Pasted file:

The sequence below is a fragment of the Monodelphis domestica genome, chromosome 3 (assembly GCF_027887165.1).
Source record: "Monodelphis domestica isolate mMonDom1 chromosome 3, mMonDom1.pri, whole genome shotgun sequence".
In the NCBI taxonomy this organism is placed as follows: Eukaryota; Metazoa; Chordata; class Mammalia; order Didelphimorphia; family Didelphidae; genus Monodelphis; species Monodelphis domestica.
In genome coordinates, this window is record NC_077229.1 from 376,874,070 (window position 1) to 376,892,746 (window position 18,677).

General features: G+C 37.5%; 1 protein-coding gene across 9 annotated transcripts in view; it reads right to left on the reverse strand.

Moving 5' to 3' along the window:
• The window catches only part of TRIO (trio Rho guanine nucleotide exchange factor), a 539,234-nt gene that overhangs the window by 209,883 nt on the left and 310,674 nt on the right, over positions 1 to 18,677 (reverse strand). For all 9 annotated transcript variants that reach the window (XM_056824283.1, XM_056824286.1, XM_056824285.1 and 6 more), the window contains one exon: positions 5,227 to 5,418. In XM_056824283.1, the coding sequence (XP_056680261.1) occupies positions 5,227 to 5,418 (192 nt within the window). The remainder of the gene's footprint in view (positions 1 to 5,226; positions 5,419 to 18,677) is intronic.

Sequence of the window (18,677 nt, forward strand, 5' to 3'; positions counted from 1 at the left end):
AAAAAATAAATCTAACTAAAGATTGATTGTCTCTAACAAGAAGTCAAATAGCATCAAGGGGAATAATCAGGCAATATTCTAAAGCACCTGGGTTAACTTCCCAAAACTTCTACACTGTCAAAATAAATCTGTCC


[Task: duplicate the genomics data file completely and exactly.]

The sequence below is a fragment of the Monodelphis domestica genome, chromosome 3 (assembly GCF_027887165.1).
Source record: "Monodelphis domestica isolate mMonDom1 chromosome 3, mMonDom1.pri, whole genome shotgun sequence".
In the NCBI taxonomy this organism is placed as follows: Eukaryota; Metazoa; Chordata; class Mammalia; order Didelphimorphia; family Didelphidae; genus Monodelphis; species Monodelphis domestica.
In genome coordinates, this window is record NC_077229.1 from 376,874,070 (window position 1) to 376,892,746 (window position 18,677).

General features: G+C 37.5%; 1 protein-coding gene across 9 annotated transcripts in view; it reads right to left on the reverse strand.

Moving 5' to 3' along the window:
• The window catches only part of TRIO (trio Rho guanine nucleotide exchange factor), a 539,234-nt gene that overhangs the window by 209,883 nt on the left and 310,674 nt on the right, over positions 1 to 18,677 (reverse strand). For all 9 annotated transcript variants that reach the window (XM_056824283.1, XM_056824286.1, XM_056824285.1 and 6 more), the window contains one exon: positions 5,227 to 5,418. In XM_056824283.1, the coding sequence (XP_056680261.1) occupies positions 5,227 to 5,418 (192 nt within the window). The remainder of the gene's footprint in view (positions 1 to 5,226; positions 5,419 to 18,677) is intronic.

Sequence of the window (18,677 nt, forward strand, 5' to 3'; positions counted from 1 at the left end):
AAAAAATAAATCTAACTAAAGATTGATTGTCTCTAACAAGAAGTCAAATAGCATCAAGGGGAATAATCAGGCAATATTCTAAAGCACCTGGGTTAACTTCCCAAAACTTCTACACTGTCAAAATAAATCTGTCC